…man must instil sanctity upon the earth and in the world, a sanctity quite distinct from the misguided religiosity of monotheisms…

Thus, there are two forms of nihilism to avoid, and that is what Nietzsche helps us understand. One is the nihilism of sheer predation until the earth is exhausted. The other is the nihilism of humanity’s suicide to purportedly ‘save the planet’. A reversed Prometheanism, but Prometheanism nonetheless. Even in wishing to end himself, man sees himself as a God (especially in this context). Cancel culture: a culture of erasure. At its end, and at the culmination of ‘wokism’, which is its younger sibling, is the cancellation of man himself. To avoid these two nihilisms, Nietzsche points us to another path. It is the inclusion of man within nature. We must respect nature because we must respect ourselves. Respect does not mean abstention. Nature is feminine. Respect means not being careless with it. Man is a part of nature, which should forbid him a relationship based solely on confrontation or instrumentalisation. Our view of nature is not natural; it is human. This is what Nietzsche helps us grasp. This could be the Übermensch, who is not Superman but is a man fully aware of being nature’s product, life’s bloom.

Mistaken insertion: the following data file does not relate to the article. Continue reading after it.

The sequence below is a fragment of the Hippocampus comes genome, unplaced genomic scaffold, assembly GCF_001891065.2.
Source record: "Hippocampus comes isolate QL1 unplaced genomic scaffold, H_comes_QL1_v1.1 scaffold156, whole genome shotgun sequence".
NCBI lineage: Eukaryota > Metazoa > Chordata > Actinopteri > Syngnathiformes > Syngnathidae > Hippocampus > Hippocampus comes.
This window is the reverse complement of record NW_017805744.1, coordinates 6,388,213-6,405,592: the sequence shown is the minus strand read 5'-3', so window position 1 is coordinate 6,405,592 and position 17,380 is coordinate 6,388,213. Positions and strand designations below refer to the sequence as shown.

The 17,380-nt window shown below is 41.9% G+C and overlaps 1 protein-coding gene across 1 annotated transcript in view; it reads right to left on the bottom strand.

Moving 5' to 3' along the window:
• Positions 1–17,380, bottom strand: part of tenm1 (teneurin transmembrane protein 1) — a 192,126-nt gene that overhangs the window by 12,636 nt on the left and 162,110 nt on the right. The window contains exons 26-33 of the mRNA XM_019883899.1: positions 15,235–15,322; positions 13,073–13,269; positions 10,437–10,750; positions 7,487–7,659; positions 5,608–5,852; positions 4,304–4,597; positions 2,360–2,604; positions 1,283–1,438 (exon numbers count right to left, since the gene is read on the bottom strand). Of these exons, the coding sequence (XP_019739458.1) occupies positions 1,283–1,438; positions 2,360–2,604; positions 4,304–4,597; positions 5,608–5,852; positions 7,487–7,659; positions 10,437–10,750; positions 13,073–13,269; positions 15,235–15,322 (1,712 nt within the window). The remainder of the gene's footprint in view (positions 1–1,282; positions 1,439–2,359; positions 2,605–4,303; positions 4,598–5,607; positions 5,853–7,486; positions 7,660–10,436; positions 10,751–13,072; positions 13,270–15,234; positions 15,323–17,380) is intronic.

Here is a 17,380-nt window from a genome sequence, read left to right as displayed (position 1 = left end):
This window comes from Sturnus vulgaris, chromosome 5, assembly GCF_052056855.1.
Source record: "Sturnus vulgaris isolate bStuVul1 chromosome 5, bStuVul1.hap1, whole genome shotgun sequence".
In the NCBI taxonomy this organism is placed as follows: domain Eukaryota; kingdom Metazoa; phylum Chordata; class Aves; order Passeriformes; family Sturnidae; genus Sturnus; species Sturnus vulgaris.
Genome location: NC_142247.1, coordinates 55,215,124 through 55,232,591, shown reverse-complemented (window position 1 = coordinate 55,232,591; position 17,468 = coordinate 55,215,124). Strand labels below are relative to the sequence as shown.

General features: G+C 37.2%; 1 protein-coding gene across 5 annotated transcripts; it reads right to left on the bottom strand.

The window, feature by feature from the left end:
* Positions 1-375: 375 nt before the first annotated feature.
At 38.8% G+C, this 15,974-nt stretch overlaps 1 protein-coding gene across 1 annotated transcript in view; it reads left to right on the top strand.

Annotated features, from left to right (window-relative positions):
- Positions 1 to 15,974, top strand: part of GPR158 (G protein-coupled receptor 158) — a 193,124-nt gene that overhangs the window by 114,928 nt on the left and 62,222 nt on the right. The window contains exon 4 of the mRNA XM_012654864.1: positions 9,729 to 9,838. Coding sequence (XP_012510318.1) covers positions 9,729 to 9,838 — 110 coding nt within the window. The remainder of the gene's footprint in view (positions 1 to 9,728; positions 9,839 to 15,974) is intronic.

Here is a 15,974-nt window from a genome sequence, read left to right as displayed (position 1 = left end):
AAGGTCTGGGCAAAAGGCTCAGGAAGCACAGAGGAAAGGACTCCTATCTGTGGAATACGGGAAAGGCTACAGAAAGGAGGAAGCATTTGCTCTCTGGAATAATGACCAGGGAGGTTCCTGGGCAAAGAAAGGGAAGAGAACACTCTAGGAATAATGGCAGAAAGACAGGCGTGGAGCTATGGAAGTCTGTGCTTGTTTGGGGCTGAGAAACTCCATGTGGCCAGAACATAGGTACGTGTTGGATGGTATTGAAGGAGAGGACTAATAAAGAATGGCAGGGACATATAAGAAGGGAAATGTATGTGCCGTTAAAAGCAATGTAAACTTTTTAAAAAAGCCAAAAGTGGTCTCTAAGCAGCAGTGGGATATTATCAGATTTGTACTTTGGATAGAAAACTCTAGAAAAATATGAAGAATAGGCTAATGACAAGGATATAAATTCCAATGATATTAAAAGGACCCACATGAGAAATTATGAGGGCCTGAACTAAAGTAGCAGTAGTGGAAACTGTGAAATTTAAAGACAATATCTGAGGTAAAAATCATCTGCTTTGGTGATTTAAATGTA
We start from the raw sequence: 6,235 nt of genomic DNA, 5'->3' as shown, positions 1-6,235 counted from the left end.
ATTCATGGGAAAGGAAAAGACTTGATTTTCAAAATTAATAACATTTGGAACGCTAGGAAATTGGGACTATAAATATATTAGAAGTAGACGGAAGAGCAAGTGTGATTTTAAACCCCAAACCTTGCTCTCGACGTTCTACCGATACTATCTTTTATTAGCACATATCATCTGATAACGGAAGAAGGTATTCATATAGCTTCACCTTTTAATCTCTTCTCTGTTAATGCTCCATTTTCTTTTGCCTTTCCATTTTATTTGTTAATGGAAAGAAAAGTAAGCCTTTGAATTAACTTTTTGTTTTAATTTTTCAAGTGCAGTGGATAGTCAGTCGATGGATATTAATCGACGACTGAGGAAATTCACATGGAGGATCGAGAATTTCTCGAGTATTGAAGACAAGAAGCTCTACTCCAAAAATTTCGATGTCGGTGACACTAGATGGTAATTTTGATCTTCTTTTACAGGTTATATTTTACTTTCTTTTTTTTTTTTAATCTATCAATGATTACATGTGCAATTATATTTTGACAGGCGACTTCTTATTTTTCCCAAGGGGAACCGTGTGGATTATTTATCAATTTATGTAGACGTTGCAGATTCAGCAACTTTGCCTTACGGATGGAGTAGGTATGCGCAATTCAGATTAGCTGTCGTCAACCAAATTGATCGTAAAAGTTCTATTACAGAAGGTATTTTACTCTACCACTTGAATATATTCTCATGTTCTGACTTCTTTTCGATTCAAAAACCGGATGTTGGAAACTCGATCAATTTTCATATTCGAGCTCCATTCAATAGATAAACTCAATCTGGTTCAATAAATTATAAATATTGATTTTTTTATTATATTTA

Of Gods and Men